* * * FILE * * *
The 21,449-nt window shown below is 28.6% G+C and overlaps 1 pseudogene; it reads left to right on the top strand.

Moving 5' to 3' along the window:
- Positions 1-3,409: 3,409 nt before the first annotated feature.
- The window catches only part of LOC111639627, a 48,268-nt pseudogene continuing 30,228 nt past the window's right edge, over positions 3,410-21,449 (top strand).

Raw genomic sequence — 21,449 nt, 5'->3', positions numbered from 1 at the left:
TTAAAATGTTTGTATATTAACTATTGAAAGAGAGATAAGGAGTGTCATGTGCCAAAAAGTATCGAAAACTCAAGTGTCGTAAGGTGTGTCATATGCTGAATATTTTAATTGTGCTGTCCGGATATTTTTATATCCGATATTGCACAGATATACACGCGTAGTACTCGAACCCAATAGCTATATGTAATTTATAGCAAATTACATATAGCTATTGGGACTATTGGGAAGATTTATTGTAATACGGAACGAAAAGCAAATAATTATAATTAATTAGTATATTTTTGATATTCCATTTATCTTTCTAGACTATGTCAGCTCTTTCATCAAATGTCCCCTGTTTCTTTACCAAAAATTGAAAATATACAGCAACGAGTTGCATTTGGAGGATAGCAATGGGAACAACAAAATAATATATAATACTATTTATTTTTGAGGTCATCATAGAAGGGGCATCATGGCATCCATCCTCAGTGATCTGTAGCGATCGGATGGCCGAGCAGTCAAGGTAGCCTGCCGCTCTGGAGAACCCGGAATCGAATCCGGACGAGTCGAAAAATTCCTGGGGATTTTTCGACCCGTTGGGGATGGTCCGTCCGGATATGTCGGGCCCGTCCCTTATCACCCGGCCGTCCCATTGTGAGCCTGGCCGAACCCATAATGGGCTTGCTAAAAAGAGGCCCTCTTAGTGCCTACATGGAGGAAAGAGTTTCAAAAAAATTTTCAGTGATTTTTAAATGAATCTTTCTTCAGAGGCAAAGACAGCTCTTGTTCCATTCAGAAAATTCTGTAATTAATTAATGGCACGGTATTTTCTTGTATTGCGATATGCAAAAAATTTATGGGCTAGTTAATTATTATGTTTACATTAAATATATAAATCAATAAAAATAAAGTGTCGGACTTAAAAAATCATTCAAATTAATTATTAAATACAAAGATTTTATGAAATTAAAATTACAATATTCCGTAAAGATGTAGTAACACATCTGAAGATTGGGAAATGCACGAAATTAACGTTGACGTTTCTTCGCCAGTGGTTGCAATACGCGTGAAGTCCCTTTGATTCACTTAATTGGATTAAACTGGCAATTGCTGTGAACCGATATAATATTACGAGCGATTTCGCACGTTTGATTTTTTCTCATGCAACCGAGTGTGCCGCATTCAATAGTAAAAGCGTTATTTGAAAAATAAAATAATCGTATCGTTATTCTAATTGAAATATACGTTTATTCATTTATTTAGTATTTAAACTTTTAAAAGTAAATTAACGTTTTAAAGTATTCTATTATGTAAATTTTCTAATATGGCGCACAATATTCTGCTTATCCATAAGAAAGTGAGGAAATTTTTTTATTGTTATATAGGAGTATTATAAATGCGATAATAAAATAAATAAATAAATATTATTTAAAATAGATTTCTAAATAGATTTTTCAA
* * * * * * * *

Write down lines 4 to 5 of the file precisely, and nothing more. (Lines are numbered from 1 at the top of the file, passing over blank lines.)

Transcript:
- The window catches only part of LOC111639627, a 48,268-nt pseudogene continuing 30,228 nt past the window's right edge, over positions 3,410-21,449 (top strand).

Raw genomic sequence — 21,449 nt, 5'->3', positions numbered from 1 at the left: